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‘We are all scared.’ Audio recording sheds light on Bristol County jail melee

Bristol County Sheriff Thomas M. Hodgson spoke to the media Saturday at his immigration facility in North Dartmouth.John Tlumacki/Globe Staff

Moments after the Friday night altercation inside a Bristol County jail, detainees made pleas for help in a series of harried phone calls.

Amid shouts and background noise, they talked of a showdown with sheriff’s deputies over coronavirus tests, followed by blasts of pepper spray and the use of force, according to audio recordings obtained by the Globe.

“They forced us to take the test for the coronavirus,” a detainee said in Spanish during one call. “We didn’t want to do it because we were not feeling anything. . . . They went crazy and the holy truth is that we are all scared and I don’t know if somebody can help us.”

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A second man claimed that Bristol County Sheriff Thomas M. Hodgson attacked and pepper-sprayed him. “This is not going to go down well,” he said in one of the recorded phone calls. “This guy is out of control.”

The recordings, shared with the Globe by a person close to the incident, provide a brief glimpse into the recent, high-profile confrontation that has sparked calls from federal lawmakers for an independent investigation and drawn attention to the handling of coronavirus testing inside jails.

Hodgson was holding the 10 men in custody on behalf of US Immigration and Customs Enforcement.

Hodgson has said the incident inside the C. Carlos Carreiro Immigration Detention Center occurred when detainees refused testing, attacked corrections officers, and caused around $25,000 dollars of equipment damage to the facility. His department acknowledged that members of a tactical team rushed into the facility and used pepper spray and canines to subdue the detainees.

Three detainees were taken to a hospital and several others are being held in isolation pending coronavirus testing and possible disciplinary action, according to a department spokesman. No jail staff members were injured.

John Darling, spokesman for Hodgson’s office, confirmed Hodgson grabbed the phone from a detainee Friday night, but denied the sheriff physically attacked the man.

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Darling called the detainees’ account of the incident fiction, part of a “misinformation campaign” designed by advocates and attorneys for the detainees to sway public opinion.

One of those attorneys, Ira Alkalay, declined to comment Wednesday on the recording.

“The narrative that has been put out there that these are terrible people,” he said of the detainees. “But the reality is that these are people who wanted to be tested for a very long time."

Last month, attorneys for several detainees filed a federal class action lawsuit alleging overcrowding and the inability to practice social distancing at the facility.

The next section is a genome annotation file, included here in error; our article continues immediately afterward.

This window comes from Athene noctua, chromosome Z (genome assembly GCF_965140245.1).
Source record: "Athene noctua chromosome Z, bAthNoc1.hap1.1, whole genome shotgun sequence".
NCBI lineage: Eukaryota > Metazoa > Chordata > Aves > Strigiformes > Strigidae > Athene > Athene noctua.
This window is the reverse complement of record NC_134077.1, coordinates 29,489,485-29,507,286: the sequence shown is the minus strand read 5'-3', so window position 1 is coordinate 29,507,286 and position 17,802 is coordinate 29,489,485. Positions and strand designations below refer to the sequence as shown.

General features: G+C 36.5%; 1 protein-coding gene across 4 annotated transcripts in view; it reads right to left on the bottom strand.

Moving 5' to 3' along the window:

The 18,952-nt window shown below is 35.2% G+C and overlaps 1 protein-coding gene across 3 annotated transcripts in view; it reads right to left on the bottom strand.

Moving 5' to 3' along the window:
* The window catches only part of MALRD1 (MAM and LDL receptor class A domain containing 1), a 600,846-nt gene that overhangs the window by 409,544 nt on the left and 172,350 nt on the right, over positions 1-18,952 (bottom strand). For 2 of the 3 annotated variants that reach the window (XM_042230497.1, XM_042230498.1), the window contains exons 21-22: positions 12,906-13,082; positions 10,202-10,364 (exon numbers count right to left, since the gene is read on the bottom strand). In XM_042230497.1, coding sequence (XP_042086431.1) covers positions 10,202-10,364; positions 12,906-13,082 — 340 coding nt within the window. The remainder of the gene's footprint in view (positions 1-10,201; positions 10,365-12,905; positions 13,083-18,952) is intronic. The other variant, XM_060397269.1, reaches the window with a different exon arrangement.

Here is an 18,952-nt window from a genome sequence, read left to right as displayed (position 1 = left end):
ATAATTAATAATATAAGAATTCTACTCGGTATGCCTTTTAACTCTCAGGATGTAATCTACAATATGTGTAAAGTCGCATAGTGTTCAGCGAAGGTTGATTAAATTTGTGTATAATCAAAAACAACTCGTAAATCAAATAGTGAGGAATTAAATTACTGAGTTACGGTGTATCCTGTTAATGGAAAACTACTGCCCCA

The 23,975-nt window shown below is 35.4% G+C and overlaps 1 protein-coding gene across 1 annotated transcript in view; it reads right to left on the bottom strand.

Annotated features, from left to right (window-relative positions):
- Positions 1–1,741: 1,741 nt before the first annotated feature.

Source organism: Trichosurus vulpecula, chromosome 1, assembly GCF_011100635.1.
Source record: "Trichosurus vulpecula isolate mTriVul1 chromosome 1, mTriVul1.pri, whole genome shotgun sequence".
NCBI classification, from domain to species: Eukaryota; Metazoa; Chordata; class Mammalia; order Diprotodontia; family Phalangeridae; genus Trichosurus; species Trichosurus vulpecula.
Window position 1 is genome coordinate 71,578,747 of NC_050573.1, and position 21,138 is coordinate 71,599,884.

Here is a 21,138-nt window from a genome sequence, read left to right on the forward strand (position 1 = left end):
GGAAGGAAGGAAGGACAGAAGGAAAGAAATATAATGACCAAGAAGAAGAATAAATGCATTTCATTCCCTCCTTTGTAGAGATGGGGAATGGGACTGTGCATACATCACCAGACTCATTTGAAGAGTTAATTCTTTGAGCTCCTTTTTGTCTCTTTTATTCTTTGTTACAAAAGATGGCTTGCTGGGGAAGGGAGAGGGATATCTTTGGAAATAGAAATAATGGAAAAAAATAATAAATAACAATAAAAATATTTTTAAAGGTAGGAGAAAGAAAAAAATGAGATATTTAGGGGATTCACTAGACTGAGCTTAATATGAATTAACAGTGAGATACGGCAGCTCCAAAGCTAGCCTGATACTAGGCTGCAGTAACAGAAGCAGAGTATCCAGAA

Over the weekend, members of Massachusetts’ congressional delegation issued a letter calling for an independent investigation into the incident. US Representative Ayanna Pressley later said the incident “makes clear the disregard officials at the jail have for the basic humanity of the individuals in their custody."

Attorney General Maura Healey and a state Senate committee have opened investigations into the incident.

Darling said the sheriff’s office is reviewing surveillance video as part of its investigation into the incident and US Immigration and Customs Enforcement has opened an inquiry. Darling declined comment on the pending investigations.

The incident began Friday afternoon, when facility medical staffers approached the detainees to transport them out of the unit for coronavirus testing, officials said. Hodgson arrived to deliver the message directly, when the detainees initially declined to leave.

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Hodgson, long an advocate of stricter immigration policies, invited reporters into the facility Saturday to see the damage that occurred during the melee.

Attorneys and those who advocate for reducing jail and prison populations in response to the coronavirus threat have taken the battle to courts. The Massachusetts Supreme Judicial Court in April ordered state authorities to expedite the release of eligible pretrial detainees, leading to the release of hundreds from state houses of correction.

About 50 detainees at the Bristol County immigration facility have been released by a judge over coronavirus-related concerns, according to the most recent court documents.


Vernal Coleman can be reached at vernal.coleman@globe.com. Follow him on Twitter @vernalcoleman.